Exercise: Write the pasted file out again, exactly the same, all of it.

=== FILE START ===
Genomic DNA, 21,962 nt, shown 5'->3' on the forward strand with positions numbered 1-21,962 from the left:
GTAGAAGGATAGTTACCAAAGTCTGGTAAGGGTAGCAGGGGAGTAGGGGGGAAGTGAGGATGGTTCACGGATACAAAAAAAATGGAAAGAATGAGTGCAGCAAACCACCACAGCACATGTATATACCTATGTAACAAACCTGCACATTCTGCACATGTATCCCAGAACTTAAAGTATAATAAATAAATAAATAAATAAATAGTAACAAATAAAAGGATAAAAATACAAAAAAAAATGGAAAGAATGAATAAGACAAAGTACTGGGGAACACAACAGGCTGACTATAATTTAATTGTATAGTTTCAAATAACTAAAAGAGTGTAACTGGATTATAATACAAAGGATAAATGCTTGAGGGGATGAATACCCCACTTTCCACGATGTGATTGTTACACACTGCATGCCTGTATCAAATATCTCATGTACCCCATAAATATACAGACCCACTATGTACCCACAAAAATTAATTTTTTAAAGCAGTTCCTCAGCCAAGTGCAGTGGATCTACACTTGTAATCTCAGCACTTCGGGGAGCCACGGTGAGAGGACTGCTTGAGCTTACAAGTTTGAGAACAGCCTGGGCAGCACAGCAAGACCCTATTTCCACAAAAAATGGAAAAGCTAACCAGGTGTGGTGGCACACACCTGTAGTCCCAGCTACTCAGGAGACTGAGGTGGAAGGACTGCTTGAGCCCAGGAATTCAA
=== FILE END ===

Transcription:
Genomic DNA, 21,962 nt, shown 5'->3' on the forward strand with positions numbered 1-21,962 from the left:
GTAGAAGGATAGTTACCAAAGTCTGGTAAGGGTAGCAGGGGAGTAGGGGGGAAGTGAGGATGGTTCACGGATACAAAAAAAATGGAAAGAATGAGTGCAGCAAACCACCACAGCACATGTATATACCTATGTAACAAACCTGCACATTCTGCACATGTATCCCAGAACTTAAAGTATAATAAATAAATAAATAAATAAATAGTAACAAATAAAAGGATAAAAATACAAAAAAAAATGGAAAGAATGAATAAGACAAAGTACTGGGGAACACAACAGGCTGACTATAATTTAATTGTATAGTTTCAAATAACTAAAAGAGTGTAACTGGATTATAATACAAAGGATAAATGCTTGAGGGGATGAATACCCCACTTTCCACGATGTGATTGTTACACACTGCATGCCTGTATCAAATATCTCATGTACCCCATAAATATACAGACCCACTATGTACCCACAAAAATTAATTTTTTAAAGCAGTTCCTCAGCCAAGTGCAGTGGATCTACACTTGTAATCTCAGCACTTCGGGGAGCCACGGTGAGAGGACTGCTTGAGCTTACAAGTTTGAGAACAGCCTGGGCAGCACAGCAAGACCCTATTTCCACAAAAAATGGAAAAGCTAACCAGGTGTGGTGGCACACACCTGTAGTCCCAGCTACTCAGGAGACTGAGGTGGAAGGACTGCTTGAGCCCAGGAATTCAA